The expansion of horizontal well technology over the last twenty years has led to the parallel increase of the number of hydraulic fracturing treatments in highly deviated wells.

The non colinearity of the wellbore axis and of the fracture plane has initially induced significant tortuosity effects and premature proppant screenouts. The length of the perforated interval has therefore been reduced to the acceptable minimum.

Although operational problems have been solved this way, the net pressure response while successfully fracturing did not obey any of the existing 2D models (PKN, KGD or Radial). As a consequence, job designs remained impossible and optimum pumping schedules were typically established by trial and error within a given reservoir.

The present paper offers the required equations to correctly design transverse fracturing treatments, or collinear fractures with short perforation intervals. As compared to previous models, it only replaces the line source and linear flow assumptions (a consequence of colinearity and long perforated intervals) by the point source and radial flow ones. The new model therefore combines both radial fracture and flow geometries, instead of the conventional Radial model where linear flow (orthogonal to the wellbore axis) is assumed.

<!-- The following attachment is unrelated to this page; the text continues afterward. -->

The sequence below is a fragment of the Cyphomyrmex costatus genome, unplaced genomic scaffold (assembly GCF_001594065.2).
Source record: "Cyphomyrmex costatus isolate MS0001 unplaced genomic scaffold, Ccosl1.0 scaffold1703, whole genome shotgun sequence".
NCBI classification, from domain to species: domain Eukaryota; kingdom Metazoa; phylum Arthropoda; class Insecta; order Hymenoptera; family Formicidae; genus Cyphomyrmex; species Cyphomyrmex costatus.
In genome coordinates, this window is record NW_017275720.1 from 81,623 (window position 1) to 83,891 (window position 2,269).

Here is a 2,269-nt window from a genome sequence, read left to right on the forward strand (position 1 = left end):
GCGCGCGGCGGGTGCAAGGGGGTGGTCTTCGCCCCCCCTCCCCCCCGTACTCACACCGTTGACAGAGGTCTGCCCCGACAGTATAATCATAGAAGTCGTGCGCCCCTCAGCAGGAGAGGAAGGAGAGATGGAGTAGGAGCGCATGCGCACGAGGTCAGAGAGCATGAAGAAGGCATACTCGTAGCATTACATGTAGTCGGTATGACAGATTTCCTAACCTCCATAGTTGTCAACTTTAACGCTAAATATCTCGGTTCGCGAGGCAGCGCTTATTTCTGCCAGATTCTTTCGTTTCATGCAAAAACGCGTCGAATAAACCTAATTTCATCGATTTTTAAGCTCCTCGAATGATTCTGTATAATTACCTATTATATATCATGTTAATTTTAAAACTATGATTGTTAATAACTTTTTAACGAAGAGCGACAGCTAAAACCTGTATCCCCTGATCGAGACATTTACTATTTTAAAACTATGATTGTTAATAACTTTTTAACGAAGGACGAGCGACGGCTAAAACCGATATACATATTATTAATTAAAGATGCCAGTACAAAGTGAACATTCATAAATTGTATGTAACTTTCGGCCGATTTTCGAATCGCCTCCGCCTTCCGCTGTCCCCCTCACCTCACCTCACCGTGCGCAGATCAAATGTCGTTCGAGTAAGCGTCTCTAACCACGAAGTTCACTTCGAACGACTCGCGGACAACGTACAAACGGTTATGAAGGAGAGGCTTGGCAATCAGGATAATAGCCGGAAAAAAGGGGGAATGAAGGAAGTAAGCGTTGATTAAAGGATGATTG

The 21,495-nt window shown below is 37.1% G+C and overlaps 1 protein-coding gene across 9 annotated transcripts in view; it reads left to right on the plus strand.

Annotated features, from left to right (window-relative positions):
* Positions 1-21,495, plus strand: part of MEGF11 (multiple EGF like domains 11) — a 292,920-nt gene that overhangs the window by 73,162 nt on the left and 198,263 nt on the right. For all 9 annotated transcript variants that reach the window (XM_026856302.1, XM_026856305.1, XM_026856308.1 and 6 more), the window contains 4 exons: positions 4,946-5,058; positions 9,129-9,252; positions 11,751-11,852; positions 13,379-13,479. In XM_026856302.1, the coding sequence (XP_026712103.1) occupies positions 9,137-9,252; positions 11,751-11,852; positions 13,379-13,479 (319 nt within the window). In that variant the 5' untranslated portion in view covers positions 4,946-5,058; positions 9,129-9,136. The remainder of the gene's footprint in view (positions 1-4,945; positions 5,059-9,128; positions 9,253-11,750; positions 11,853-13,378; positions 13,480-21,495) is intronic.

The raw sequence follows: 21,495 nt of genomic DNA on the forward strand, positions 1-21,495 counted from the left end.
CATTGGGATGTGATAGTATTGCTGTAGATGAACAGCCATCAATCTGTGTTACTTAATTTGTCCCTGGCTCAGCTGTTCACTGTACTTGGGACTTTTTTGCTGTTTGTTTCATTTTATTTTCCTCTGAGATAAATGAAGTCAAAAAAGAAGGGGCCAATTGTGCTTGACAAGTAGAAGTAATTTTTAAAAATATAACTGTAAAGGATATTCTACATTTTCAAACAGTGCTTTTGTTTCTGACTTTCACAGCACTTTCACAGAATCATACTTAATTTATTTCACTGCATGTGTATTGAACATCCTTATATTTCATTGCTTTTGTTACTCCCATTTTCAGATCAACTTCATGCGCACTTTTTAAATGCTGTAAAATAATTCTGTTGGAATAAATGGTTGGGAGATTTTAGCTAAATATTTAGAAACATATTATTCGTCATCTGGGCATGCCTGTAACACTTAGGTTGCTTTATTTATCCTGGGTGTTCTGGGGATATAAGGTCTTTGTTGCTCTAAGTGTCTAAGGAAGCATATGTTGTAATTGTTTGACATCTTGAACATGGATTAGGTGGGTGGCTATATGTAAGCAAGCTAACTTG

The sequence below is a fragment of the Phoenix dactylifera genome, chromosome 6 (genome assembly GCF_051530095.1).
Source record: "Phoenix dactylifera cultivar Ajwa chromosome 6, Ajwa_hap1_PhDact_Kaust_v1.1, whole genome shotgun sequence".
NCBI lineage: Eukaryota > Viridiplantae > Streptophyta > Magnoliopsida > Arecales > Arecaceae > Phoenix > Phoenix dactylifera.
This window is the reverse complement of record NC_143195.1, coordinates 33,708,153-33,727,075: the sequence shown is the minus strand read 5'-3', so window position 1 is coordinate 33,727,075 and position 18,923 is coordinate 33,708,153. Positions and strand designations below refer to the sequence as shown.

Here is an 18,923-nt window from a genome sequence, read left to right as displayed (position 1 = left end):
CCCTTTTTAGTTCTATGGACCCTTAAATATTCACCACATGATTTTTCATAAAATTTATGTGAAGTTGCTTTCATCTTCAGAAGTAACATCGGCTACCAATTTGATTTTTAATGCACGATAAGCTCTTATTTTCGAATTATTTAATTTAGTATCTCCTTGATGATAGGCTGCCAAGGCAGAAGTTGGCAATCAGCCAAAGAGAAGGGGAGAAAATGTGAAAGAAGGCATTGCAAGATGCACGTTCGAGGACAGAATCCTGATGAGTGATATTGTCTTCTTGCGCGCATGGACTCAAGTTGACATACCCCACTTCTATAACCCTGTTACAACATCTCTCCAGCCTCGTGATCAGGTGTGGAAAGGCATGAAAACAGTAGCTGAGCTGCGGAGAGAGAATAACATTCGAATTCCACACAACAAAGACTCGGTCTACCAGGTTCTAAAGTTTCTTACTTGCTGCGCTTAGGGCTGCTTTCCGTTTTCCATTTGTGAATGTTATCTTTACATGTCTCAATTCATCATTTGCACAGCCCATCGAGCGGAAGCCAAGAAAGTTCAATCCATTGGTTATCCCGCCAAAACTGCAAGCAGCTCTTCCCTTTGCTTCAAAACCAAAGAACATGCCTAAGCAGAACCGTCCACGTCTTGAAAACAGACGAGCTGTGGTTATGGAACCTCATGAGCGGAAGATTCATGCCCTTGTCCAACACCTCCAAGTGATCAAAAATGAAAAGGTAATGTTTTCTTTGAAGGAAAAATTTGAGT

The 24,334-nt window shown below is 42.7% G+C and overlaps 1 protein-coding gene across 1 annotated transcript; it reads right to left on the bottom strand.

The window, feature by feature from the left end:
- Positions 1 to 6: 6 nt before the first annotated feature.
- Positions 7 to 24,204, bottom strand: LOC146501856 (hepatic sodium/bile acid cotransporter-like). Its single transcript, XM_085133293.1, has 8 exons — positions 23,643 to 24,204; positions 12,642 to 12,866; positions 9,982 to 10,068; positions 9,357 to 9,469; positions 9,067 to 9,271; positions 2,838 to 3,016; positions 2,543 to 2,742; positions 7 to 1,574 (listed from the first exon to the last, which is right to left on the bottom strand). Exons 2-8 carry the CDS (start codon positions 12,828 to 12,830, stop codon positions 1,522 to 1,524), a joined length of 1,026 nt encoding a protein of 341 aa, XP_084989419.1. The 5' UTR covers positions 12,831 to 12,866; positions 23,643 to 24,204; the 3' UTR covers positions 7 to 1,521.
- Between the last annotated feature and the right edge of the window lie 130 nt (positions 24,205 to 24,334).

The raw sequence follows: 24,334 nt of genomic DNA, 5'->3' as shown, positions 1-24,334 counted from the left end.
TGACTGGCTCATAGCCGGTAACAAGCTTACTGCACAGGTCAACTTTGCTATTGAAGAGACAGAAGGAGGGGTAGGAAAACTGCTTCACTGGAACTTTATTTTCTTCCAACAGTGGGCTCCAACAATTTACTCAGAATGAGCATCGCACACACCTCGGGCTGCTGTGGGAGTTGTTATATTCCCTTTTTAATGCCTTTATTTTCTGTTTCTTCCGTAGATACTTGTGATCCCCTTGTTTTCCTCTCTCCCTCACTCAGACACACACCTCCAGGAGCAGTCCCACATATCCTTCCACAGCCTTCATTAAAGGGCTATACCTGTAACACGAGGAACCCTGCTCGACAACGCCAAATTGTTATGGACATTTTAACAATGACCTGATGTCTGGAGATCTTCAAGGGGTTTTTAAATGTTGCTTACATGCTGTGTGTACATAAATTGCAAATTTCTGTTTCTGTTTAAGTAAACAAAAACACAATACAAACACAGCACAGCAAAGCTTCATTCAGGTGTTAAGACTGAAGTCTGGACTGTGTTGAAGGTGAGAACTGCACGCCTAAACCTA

The theoretical diagnostic (Nolte) plot is in perfect agreement with actual job responses, i.e. a positive, however extremely low slope (almost constant net pressure all along the pad stage). Such a behaviour cannot be interpreted with the responses of the previous models (steep slopes, either positive – PKN – or negative – KGD and Radial).

An actual, well documented treatment in the North Sea validates the proposed model for a short point source hydraulic fracturing from a horizontal wellbore.

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